Five new things your device will be able to do in iOS 5
By Serenity Caldwell
MacworldOCT 5, 2011 11:00 pm PDT
We’ve heard a lot about iOS 5’s marquee features—the
new Reminders app,
Notifications, and changes to the
Camera and Photos app, to name a few—both on-stage and on Apple’s
iOS 5 website. But as the company hints, the iOS update arriving next week comes packed with more than 200 other improvements and hidden gems into the operating system.
As iOS 5’s October 12 release date draws close, you’ll hear plenty about the update’s big features. For now, let’s take a look at some new features that may have escaped your attention.
If you work with text on your iOS device, you may be pleasantly surprised at some of iOS 5’s improvements. One of the neatest (and most-welcome) new features is support for text and phase shortcuts. In the Keyboard sub-menu, under General, you can set short phrases that expand into full sentences, numerical phrases, and so forth. (The default shortcut is “omw”, which expands into “On my way!”) While this may not cure texting teens of their obsession with acronyms, it should prove useful for expanding email addresses and saving additional mail signatures. Another neat trick: If you’re finding that iOS likes to correct certain words that you use often, you can enter that word in as both shortcut and expansion to ensure that your word stays firmly uncorrected.
Other new text-related features include separate auto-correct and spellcheck settings (for those who want to know when they’re spelling something incorrectly but not have the device automatically fix it for them); a new Define option, available by tapping and holding on a word; an Emoji international keyboard; and, for iPad users, a spiffy split keyboard option for typing using your thumbs (to do this, you can either perform a reverse pinch on the on-screen keyboard while open, or tap and hold the keyboard button in the lower right corner of the screen).
Name your iPhone after everyone’s
favorite astromech droid and have it sound like him, too: You can now use custom tones for text messages, voicemail, email, tweets, calendar alerts, and reminders. (You can also specify custom ringtones, text tones, and vibrations for each of your contacts.)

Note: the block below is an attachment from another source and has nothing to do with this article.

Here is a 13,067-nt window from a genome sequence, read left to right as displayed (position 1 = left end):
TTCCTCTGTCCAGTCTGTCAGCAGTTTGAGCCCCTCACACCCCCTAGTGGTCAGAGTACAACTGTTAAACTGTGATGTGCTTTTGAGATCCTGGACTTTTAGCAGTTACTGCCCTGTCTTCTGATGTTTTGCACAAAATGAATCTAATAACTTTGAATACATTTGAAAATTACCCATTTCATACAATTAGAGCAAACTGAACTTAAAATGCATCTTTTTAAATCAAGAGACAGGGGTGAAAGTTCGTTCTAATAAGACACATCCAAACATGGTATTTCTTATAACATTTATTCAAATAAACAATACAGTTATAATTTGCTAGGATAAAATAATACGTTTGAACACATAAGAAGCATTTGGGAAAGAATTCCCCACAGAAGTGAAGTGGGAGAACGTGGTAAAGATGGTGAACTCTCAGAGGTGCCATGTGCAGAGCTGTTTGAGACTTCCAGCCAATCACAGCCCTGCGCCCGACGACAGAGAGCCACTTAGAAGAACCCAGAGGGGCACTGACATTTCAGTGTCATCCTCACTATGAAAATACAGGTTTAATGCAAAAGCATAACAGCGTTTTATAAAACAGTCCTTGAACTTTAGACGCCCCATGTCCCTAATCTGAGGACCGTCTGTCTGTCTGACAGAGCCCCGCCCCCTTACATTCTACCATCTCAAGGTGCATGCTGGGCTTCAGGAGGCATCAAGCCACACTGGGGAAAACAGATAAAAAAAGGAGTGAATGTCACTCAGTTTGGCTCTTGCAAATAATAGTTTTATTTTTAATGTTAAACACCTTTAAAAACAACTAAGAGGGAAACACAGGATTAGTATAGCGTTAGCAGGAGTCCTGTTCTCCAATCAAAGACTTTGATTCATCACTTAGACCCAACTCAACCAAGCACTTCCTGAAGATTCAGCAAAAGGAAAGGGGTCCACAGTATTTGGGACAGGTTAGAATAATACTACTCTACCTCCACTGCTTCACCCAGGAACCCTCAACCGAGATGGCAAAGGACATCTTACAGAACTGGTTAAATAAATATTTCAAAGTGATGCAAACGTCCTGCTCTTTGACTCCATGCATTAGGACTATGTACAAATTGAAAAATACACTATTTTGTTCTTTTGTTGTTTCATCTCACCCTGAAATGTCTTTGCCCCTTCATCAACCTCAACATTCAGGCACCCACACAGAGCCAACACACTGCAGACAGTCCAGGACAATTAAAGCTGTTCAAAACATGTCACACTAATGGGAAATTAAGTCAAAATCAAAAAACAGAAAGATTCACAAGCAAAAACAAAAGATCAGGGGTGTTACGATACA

Don’t have any custom tones, and don’t want to make your own? A “Buy More Tones” button will take you straight to the iTunes Tone Store, where you can buy all manner of appropriately-themed ringtones.
Configure Wi-Fi base stations
As part of iOS 5’s “PC Free” mantra, you won’t just be able to set up your iPhone, iPad, or iPod touch without a computer—you’ll be able to set up a Wi-Fi base station, too. If you have an AirPort Express, AirPort Extreme, or Time Capsule plugged in near you, you’ll be able to set it up to create a network, connect to an existing Wi-Fi network, or replace an existing router, all through your iOS device.
Limit iOS system privileges
Much hullabaloo has been made over user privacy in the last year, and Apple seems to have taken these complaints into account with iOS 5, adding new limitation options for both location and in-app purchases. If you only want certain apps to have location privileges, or want to turn off specific aspects like Traffic (or Location-Based iAds) altogether, you can do so in the Location Services menu, promoted from the General tab to a category of its own in the main screen. You can toggle which apps can access your location data, and in the System Services sub-menu, which location system functions you want running.
You’ll be able to make these changes in General -> Restrictions, if you’d like to put these decisions behind a passcode. Also new to the Restrictions menu: a Require Password toggle for app and in-app purchases, which allows you to choose whether you’d like to be prompted for a password at all times, or whether you want a fifteen minute grace period.
App storage breakdowns
Curious as to just how much space that game of
Sword and Sworcery is taking up on your iPad? It will be easy to check in iOS 5, thanks to a newly-redesigned Usage tab, found under General in the Settings app. You can see how much space you have available, how much you’ve used, and a detailed per-app breakdown of the program’s size, as well as its documents and data. You’ll even be able to prune apps from your device using this screen, thanks to a big red Delete App button. As for cellular usage, it will be relegated to its own sub-tab, separate from app storage.